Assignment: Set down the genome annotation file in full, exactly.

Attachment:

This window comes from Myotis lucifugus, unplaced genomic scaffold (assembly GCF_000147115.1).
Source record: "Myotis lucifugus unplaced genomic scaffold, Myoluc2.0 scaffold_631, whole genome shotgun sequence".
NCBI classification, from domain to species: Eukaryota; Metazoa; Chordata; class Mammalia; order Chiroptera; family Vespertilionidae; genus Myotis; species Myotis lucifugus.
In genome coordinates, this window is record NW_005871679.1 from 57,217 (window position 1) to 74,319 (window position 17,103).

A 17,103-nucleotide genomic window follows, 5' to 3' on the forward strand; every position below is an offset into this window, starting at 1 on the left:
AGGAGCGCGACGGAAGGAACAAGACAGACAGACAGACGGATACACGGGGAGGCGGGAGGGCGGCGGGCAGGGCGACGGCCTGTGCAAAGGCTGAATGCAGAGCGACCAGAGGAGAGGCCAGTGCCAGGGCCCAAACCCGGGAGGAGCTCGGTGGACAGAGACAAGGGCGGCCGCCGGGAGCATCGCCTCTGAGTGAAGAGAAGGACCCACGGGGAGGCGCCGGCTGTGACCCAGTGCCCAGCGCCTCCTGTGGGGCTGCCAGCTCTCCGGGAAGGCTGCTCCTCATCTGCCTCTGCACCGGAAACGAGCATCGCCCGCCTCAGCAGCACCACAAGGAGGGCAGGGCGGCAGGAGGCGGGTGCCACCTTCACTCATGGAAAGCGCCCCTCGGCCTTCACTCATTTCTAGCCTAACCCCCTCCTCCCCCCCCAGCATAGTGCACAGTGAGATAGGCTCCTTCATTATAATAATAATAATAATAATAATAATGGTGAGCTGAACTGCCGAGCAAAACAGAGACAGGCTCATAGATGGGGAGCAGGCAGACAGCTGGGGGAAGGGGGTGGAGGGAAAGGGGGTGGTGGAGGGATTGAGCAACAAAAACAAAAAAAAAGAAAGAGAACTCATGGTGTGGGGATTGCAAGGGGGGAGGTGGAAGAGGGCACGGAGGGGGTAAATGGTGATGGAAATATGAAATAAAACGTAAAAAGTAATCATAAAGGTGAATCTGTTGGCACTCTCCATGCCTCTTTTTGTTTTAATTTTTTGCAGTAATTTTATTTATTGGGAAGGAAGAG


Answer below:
This window comes from Myotis lucifugus, unplaced genomic scaffold (assembly GCF_000147115.1).
Source record: "Myotis lucifugus unplaced genomic scaffold, Myoluc2.0 scaffold_631, whole genome shotgun sequence".
NCBI classification, from domain to species: Eukaryota; Metazoa; Chordata; class Mammalia; order Chiroptera; family Vespertilionidae; genus Myotis; species Myotis lucifugus.
In genome coordinates, this window is record NW_005871679.1 from 57,217 (window position 1) to 74,319 (window position 17,103).

A 17,103-nucleotide genomic window follows, 5' to 3' on the forward strand; every position below is an offset into this window, starting at 1 on the left:
AGGAGCGCGACGGAAGGAACAAGACAGACAGACAGACGGATACACGGGGAGGCGGGAGGGCGGCGGGCAGGGCGACGGCCTGTGCAAAGGCTGAATGCAGAGCGACCAGAGGAGAGGCCAGTGCCAGGGCCCAAACCCGGGAGGAGCTCGGTGGACAGAGACAAGGGCGGCCGCCGGGAGCATCGCCTCTGAGTGAAGAGAAGGACCCACGGGGAGGCGCCGGCTGTGACCCAGTGCCCAGCGCCTCCTGTGGGGCTGCCAGCTCTCCGGGAAGGCTGCTCCTCATCTGCCTCTGCACCGGAAACGAGCATCGCCCGCCTCAGCAGCACCACAAGGAGGGCAGGGCGGCAGGAGGCGGGTGCCACCTTCACTCATGGAAAGCGCCCCTCGGCCTTCACTCATTTCTAGCCTAACCCCCTCCTCCCCCCCCAGCATAGTGCACAGTGAGATAGGCTCCTTCATTATAATAATAATAATAATAATAATAATGGTGAGCTGAACTGCCGAGCAAAACAGAGACAGGCTCATAGATGGGGAGCAGGCAGACAGCTGGGGGAAGGGGGTGGAGGGAAAGGGGGTGGTGGAGGGATTGAGCAACAAAAACAAAAAAAAAGAAAGAGAACTCATGGTGTGGGGATTGCAAGGGGGGAGGTGGAAGAGGGCACGGAGGGGGTAAATGGTGATGGAAATATGAAATAAAACGTAAAAAGTAATCATAAAGGTGAATCTGTTGGCACTCTCCATGCCTCTTTTTGTTTTAATTTTTTGCAGTAATTTTATTTATTGGGAAGGAAGAG